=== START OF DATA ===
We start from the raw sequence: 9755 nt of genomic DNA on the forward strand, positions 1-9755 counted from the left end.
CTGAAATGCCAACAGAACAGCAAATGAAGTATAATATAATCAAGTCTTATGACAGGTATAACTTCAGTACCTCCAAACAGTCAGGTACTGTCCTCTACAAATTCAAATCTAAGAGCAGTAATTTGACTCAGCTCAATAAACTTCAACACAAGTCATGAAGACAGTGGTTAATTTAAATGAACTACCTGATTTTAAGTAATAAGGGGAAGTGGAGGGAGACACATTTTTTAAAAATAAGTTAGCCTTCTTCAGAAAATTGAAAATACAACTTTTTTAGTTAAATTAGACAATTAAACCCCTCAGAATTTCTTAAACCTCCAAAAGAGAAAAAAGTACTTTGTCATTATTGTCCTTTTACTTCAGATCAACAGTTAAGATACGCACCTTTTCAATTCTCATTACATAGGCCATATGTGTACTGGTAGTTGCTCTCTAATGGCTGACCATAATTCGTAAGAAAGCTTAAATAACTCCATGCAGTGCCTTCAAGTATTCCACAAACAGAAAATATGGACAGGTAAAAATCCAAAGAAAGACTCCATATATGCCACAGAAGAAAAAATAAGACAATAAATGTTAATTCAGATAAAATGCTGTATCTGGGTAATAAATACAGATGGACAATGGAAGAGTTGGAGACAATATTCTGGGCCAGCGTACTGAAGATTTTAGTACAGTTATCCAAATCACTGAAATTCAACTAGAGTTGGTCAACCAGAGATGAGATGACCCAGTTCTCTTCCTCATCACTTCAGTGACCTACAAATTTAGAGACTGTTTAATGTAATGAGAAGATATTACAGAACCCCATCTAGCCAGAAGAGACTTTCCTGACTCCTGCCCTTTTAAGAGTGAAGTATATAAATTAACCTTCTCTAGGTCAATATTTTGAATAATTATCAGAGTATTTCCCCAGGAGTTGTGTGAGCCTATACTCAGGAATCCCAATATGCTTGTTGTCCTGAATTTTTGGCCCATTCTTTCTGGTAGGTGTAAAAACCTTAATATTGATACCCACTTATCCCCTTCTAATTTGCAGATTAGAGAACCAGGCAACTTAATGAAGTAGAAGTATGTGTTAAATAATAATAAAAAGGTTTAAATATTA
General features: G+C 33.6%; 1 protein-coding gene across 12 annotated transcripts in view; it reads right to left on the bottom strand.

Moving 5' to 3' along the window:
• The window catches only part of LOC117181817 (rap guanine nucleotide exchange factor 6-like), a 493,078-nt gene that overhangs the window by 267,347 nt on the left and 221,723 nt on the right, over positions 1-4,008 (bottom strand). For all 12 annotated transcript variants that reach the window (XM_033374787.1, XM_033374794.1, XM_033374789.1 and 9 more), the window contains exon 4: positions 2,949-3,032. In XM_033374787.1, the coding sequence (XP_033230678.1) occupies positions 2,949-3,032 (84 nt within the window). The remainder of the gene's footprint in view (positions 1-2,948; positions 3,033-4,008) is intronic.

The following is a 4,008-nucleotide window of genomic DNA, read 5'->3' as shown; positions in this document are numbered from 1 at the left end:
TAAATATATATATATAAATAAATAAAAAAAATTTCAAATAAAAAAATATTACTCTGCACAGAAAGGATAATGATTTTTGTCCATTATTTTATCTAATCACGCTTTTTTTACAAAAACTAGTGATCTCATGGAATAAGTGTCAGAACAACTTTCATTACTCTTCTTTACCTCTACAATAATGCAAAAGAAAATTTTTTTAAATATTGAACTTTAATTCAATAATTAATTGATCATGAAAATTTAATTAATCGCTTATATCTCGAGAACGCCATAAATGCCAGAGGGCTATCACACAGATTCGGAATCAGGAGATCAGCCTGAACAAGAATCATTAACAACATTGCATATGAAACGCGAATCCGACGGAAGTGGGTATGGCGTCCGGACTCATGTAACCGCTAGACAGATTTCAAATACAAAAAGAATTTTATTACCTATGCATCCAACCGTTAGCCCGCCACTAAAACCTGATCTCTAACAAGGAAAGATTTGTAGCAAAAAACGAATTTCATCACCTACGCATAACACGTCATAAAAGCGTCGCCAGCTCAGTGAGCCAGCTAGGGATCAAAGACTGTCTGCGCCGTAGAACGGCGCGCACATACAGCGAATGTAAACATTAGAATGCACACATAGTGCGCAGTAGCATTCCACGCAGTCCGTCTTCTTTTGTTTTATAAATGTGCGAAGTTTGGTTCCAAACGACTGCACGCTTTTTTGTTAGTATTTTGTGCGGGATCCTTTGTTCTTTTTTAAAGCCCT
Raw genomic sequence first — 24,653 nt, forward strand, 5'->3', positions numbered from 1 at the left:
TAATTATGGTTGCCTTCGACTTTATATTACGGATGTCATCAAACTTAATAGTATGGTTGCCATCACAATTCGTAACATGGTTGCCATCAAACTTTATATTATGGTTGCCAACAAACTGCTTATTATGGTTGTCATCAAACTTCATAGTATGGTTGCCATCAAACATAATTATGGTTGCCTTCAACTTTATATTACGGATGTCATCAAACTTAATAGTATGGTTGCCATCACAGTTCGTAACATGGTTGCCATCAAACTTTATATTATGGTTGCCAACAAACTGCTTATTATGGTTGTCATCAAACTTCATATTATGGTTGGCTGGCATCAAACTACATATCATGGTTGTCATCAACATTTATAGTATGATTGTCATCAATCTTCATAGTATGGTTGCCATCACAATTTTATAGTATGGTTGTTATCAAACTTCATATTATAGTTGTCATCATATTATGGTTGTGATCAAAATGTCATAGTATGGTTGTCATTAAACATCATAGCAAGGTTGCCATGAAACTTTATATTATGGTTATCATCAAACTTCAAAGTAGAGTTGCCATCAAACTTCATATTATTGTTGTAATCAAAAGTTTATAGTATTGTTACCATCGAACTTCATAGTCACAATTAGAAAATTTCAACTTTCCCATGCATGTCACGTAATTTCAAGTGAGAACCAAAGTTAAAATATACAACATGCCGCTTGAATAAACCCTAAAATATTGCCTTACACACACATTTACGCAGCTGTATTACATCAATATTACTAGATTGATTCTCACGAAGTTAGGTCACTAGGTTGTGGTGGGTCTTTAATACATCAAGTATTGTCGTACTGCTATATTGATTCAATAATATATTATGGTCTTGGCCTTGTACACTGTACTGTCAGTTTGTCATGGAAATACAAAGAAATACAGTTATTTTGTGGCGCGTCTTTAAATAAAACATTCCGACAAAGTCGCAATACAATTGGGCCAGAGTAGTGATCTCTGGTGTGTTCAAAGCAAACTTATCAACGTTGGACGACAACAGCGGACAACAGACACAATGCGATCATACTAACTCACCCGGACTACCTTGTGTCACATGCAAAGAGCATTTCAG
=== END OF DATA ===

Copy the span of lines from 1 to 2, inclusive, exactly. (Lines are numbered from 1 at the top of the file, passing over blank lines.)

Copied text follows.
We start from the raw sequence: 9755 nt of genomic DNA on the forward strand, positions 1-9755 counted from the left end.
CTGAAATGCCAACAGAACAGCAAATGAAGTATAATATAATCAAGTCTTATGACAGGTATAACTTCAGTACCTCCAAACAGTCAGGTACTGTCCTCTACAAATTCAAATCTAAGAGCAGTAATTTGACTCAGCTCAATAAACTTCAACACAAGTCATGAAGACAGTGGTTAATTTAAATGAACTACCTGATTTTAAGTAATAAGGGGAAGTGGAGGGAGACACATTTTTTAAAAATAAGTTAGCCTTCTTCAGAAAATTGAAAATACAACTTTTTTAGTTAAATTAGACAATTAAACCCCTCAGAATTTCTTAAACCTCCAAAAGAGAAAAAAGTACTTTGTCATTATTGTCCTTTTACTTCAGATCAACAGTTAAGATACGCACCTTTTCAATTCTCATTACATAGGCCATATGTGTACTGGTAGTTGCTCTCTAATGGCTGACCATAATTCGTAAGAAAGCTTAAATAACTCCATGCAGTGCCTTCAAGTATTCCACAAACAGAAAATATGGACAGGTAAAAATCCAAAGAAAGACTCCATATATGCCACAGAAGAAAAAATAAGACAATAAATGTTAATTCAGATAAAATGCTGTATCTGGGTAATAAATACAGATGGACAATGGAAGAGTTGGAGACAATATTCTGGGCCAGCGTACTGAAGATTTTAGTACAGTTATCCAAATCACTGAAATTCAACTAGAGTTGGTCAACCAGAGATGAGATGACCCAGTTCTCTTCCTCATCACTTCAGTGACCTACAAATTTAGAGACTGTTTAATGTAATGAGAAGATATTACAGAACCCCATCTAGCCAGAAGAGACTTTCCTGACTCCTGCCCTTTTAAGAGTGAAGTATATAAATTAACCTTCTCTAGGTCAATATTTTGAATAATTATCAGAGTATTTCCCCAGGAGTTGTGTGAGCCTATACTCAGGAATCCCAATATGCTTGTTGTCCTGAATTTTTGGCCCATTCTTTCTGGTAGGTGTAAAAACCTTAATATTGATACCCACTTATCCCCTTCTAATTTGCAGATTAGAGAACCAGGCAACTTAATGAAGTAGAAGTATGTGTTAAATAATAATAAAAAGGTTTAAATATTA